Composting And Soil Conditioning
The compost pile or heap is the time-honored place for all organic refuse, the real gardener's source of humus for incorporation into the soil. The important thing to remember about composting is that it is a biological process, one that involves bacteria, fungi and other soil organisms. These organisms require food to do their work, which means you must supply the same elements that are needed by higher plants. The one difference is that these organisms do not have chlorophyll and are not able to manufacture their own energy foods such as sugars and starches. They draw upon the organic matter for these foods, but in doing so use up large amounts of nitrogen, some phos­phorus and potash and small amounts of other elements. For this reason, the application of fertilizers to the compost pile will allow the organisms to work at their best, provided temperatures are favorable for their growth and the pile is moist, without being so wet that air is excluded.

Any form of organic matter that will decay can be composted. Some materials, such as peat moss, spent mushroom manure, spent hops and well-rotted manure, are already partially broken down. These can be applied directly to the soil. However, if a substance contains no cellulose, fiber or lignin, it will not produce humus. Dried blood, perhaps the most valuable of organic fertilizers, is all but worthless as a source of humus, since it contains practically no fibrous material. Urine, a valuable source of nitrogen, urea and other fertilizer elements, is another organic substance which produces little or no humus. Fish emulsion fertilizer is another non-fibrous organic material that leaves very little residue for humus formation. This does not mean they are worthless: on the contrary these three materials are among the most valuable foods for the bacteria that work on compost. A little of any one of these will start the pile or get it working again whenever it begins to slow up.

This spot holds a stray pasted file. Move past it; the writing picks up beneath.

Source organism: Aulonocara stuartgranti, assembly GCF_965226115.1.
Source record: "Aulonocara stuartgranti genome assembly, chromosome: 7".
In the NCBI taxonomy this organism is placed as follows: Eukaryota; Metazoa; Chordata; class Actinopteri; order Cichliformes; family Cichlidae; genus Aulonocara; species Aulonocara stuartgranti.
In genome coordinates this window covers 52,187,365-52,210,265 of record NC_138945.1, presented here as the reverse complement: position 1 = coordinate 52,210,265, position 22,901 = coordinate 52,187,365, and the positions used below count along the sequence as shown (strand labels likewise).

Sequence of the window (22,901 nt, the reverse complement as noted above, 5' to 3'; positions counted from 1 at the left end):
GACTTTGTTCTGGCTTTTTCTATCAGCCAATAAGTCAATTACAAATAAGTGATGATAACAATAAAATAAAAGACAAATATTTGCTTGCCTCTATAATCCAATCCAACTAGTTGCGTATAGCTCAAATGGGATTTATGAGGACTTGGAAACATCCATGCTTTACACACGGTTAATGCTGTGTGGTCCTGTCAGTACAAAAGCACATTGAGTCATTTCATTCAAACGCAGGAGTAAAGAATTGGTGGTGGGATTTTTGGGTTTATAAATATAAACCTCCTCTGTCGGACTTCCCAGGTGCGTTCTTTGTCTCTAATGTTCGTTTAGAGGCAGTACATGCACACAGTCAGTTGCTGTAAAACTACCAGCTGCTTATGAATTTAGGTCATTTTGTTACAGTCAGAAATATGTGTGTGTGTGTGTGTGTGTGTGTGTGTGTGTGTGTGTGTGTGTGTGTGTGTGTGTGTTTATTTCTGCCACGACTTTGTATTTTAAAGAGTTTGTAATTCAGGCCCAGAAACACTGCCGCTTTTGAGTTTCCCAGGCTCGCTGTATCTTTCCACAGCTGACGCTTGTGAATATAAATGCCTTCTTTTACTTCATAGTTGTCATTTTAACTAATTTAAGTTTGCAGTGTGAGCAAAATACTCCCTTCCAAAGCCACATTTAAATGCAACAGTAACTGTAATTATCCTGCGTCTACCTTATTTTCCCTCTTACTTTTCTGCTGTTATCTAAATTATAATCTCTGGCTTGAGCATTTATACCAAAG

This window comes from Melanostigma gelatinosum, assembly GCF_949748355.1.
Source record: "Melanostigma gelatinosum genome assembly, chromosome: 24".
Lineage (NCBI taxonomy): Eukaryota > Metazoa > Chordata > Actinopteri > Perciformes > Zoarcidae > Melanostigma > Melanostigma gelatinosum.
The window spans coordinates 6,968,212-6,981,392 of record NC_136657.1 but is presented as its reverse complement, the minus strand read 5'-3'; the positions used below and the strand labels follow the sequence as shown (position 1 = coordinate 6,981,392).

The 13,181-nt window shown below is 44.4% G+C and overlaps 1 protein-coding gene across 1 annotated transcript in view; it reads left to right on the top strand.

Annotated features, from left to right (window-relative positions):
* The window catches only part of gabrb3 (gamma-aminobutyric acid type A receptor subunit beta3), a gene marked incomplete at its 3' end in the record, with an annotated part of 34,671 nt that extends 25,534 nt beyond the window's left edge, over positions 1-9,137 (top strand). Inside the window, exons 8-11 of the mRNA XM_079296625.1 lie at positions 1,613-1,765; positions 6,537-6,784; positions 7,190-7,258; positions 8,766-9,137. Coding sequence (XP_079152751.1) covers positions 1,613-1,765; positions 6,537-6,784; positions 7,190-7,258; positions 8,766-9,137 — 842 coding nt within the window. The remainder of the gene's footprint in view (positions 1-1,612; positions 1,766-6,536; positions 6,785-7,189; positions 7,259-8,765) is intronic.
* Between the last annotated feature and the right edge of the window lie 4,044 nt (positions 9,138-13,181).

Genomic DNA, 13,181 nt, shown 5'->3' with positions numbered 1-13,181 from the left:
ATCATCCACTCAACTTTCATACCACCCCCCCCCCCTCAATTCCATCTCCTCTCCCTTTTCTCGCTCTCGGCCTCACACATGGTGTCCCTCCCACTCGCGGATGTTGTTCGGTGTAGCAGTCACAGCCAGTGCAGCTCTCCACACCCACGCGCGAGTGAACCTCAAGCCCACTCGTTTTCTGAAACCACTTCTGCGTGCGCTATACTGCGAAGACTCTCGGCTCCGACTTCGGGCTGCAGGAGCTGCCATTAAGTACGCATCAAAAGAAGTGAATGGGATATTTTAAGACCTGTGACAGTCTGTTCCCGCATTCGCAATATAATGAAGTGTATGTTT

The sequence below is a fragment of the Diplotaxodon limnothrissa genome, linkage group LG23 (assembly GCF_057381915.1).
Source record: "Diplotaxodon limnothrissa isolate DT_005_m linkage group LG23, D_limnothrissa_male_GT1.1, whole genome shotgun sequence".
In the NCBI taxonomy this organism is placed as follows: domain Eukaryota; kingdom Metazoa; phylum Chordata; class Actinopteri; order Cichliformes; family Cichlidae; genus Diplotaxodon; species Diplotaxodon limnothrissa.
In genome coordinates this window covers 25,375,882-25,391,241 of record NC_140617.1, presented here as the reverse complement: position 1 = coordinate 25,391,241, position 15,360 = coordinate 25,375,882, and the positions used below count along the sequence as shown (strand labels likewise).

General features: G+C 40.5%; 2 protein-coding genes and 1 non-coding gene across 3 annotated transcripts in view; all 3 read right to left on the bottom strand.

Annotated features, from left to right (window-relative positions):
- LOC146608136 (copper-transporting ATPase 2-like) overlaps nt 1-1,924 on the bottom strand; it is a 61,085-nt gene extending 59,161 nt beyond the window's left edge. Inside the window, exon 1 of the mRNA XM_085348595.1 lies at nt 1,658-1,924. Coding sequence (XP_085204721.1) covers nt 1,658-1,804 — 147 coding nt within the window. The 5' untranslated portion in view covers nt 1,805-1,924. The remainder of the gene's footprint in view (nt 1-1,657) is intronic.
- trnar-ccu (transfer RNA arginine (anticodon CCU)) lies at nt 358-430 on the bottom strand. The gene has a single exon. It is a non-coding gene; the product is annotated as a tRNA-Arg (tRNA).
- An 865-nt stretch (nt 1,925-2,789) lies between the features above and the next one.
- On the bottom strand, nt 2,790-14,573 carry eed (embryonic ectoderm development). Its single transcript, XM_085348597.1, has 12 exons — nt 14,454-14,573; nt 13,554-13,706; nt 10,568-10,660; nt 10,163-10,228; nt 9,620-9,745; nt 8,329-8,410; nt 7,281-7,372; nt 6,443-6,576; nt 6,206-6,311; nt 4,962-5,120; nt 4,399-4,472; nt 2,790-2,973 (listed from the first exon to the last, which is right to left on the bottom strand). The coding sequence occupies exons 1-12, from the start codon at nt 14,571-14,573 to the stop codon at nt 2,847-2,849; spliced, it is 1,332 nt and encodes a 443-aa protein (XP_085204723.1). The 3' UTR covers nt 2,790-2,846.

The compost heap should be in light shade, on level and well-drained ground. If in full sun, the pile may heat up enough to kill bacteria near the surface. Considerable heat is developed in the com­posting process itself. In dry regions, the pile might well be made in a shallow depression to catch rainfall, but this basin should not be so deep as to risk "drowning" the lower layer of compost.

Unless the soil in the pile site is naturally high in lime, sprinkle the area with ground limestone before applying the first layer. Each successive added layer should also be sprinkled with limestone: the processes of decay generate acids which will slow up bacteria while favoring fungi.